California Governor Newsom has signed into law many employment related bills that will significantly alter the legal landscape. Here is a quick snapshot of several of those new laws that go into effect on January 1, 2020 unless noted otherwise:
Codifying the New Independent Contractor Test (AB 5): AB 5 codifies the “ABC” test, which the California Supreme Court decided in Dynamex Operations West, Inc. v. Superior Court, was the test to use in determining whether a worker is an employee or independent contractor. Under the “ABC" test, the California Supreme Court stated that a worker hired to perform services is an employee of the hiring business, unless the hiring business can prove all three of the following elements:
A. the worker is free from control and direction of the hirer in connection with performing the work, both under contract and in fact; and
B. the worker performs work outside the usual course of the hiring entity’s business; and
C. the worker customarily engages in an independently established trade, occupation, or business of the same nature as the work performed for the hirer.
This new law makes the “ABC” test applicable to all Labor Code, Unemployment Insurance Code, and Wage Order claims. It further allows the State Attorney General and certain city attorneys to pursue injunctions against businesses suspected of misclassifying independent contractors.
AB 5 does statutorily exempt numerous professions from the “ABC” test, including:
Licensed Health Care Professionals: physician, surgeon, dentist, podiatrist, psychologist, veterinarian
Licensed Professionals: lawyer, architect, engineer, private investigator, real estate agent
Service Providing Professionals: marketing, human resources administrator, travel agent, licensed agent practicing before the IRS, payment processing agent through an independent sales organization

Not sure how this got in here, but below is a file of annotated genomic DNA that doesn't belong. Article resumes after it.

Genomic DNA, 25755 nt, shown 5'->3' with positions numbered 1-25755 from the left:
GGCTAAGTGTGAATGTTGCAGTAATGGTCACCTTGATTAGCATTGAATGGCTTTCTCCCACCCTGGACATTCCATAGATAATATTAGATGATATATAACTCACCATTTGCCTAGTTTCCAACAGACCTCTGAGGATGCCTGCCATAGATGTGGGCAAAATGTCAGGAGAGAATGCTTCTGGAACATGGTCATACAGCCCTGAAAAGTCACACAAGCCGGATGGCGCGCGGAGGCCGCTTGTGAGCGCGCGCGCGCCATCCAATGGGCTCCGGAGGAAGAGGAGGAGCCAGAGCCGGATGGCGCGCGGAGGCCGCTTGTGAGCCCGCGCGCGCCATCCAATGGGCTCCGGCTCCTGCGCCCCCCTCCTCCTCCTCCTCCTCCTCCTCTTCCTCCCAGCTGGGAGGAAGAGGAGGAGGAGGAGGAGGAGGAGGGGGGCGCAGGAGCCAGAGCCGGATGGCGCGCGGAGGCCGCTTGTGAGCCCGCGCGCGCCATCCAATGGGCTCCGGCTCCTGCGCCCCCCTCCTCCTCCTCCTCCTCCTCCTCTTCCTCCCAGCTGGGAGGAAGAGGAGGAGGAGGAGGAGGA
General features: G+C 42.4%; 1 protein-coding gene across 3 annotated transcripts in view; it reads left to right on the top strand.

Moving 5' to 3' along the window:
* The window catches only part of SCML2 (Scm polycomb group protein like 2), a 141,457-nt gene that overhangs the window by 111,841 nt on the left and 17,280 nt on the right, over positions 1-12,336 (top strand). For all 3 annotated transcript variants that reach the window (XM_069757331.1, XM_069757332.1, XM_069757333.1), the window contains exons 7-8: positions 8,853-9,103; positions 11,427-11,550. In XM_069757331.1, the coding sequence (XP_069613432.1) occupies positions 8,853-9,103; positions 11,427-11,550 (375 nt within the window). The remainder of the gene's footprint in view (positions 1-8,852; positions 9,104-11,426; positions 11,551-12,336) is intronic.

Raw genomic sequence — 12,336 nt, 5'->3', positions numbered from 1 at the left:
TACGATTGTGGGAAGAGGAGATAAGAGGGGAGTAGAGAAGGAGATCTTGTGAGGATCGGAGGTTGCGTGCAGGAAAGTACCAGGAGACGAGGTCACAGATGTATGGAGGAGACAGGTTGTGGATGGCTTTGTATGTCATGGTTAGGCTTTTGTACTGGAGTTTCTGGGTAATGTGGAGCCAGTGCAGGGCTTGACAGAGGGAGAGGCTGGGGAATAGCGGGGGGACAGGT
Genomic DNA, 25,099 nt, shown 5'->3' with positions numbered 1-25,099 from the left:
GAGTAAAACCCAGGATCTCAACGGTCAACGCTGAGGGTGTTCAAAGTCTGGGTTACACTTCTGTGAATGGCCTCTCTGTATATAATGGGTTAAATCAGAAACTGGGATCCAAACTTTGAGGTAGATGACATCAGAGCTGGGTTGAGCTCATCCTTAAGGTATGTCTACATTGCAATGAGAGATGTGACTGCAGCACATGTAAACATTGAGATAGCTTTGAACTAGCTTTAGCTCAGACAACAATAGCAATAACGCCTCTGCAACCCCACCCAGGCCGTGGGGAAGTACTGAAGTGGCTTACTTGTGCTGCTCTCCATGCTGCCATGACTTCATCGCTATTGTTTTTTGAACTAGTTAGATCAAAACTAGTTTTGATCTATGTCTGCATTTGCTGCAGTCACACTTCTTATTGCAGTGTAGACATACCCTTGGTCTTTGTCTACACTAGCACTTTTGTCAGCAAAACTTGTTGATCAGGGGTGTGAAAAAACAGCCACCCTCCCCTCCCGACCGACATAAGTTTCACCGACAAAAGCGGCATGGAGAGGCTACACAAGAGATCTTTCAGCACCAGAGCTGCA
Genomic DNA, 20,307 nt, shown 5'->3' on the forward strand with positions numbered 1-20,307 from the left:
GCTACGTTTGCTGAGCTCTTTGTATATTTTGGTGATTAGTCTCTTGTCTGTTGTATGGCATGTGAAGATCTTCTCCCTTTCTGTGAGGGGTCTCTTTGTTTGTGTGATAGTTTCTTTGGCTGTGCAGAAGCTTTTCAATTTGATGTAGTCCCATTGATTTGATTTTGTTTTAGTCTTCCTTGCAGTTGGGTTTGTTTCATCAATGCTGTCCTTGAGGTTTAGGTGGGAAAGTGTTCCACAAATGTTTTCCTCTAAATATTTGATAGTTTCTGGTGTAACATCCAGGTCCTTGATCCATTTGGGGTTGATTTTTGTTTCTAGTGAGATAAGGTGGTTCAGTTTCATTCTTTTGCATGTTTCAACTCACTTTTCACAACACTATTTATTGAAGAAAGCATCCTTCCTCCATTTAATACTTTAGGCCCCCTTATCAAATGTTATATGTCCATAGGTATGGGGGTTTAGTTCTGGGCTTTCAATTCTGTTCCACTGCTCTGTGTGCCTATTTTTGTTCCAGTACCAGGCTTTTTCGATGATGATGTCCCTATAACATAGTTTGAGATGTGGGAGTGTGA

Creative Professionals: still photographer, photojournalist, freelance writer, editor, and newspaper cartoonist who does not license content submissions to a business more than 35 times per year, fine artist, graphic designer, grant writer
Licensed Cosmetologists: esthetician, electrologist, manicurist (until January 1, 2022), barber, cosmetologist, provided that they have independent business and set their own rates, process their own payments, and is paid directly by clients
Other Professions: direct salesperson, construction subcontractor, tutor who teaches his/her own curriculum, commercial fishermen
Extending the Deadline to File DFEH Complaints (AB 9): This bill extends the statute of limitations to file a harassment, discrimination and/or retaliation complaint with the Department of Fair Employment of Housing (DFEH) from one year to three years. It, however, does not revive lapsed claims.
Requiring Additional Lactation Accommodations (SB 142): This law requires employers to provide a private, safe lactation room – that is not a bathroom - with a seat, a surface to place items, and electricity or alternative devices needed to operate a breast pump. It also requires employers to provide a sink with running water and refrigeration to store expressed milk near the lactating employee’s workspace. Employers must also implement and distribute a lactation policy to employees. There is an undue hardship exemption for employers with fewer than 50 employees.
Extending the Sexual Harassment Training Deadline (SB 778): Employers deadline for sexual harassment training of non-supervisory employees has been extended from January 1, 2020 to January 1, 2021. The law, however, does not extend the deadline for supervisory employees. Furthermore, the law clarifies that supervisors who received training in 2018 need not be trained again until 2020.
Banning Hairstyle Discrimination (SB 188): This law expands the definition of race discrimination in the workplace and educational institutions to include discrimination based on hairstyles historically associated with African-Americans, such as hair texture and “protective hairstyle” (i.e. braids, locks, and twists).
Extending Paid Family Leave Benefits (SB 83): This law allows employees paying into California’s State Disability Insurance program to receive up to eight (8) weeks of Paid Family Leave (PFL) benefits. Previously, employees could receive up to six (6) weeks of PFL benefits. Additionally, this law creates a task force to develop a PFL program that will extend benefits to six (6) months by 2022.
Prohibiting Arbitration as a Condition of Employment (AB 51): This law prohibits employers from conditioning employment on agreement to mandatory arbitration. The law makes it a misdemeanor for employers to require applicants and employees to waive any right, forum, or procedure established by the California Fair Employment and Housing Act a or the Labor Code.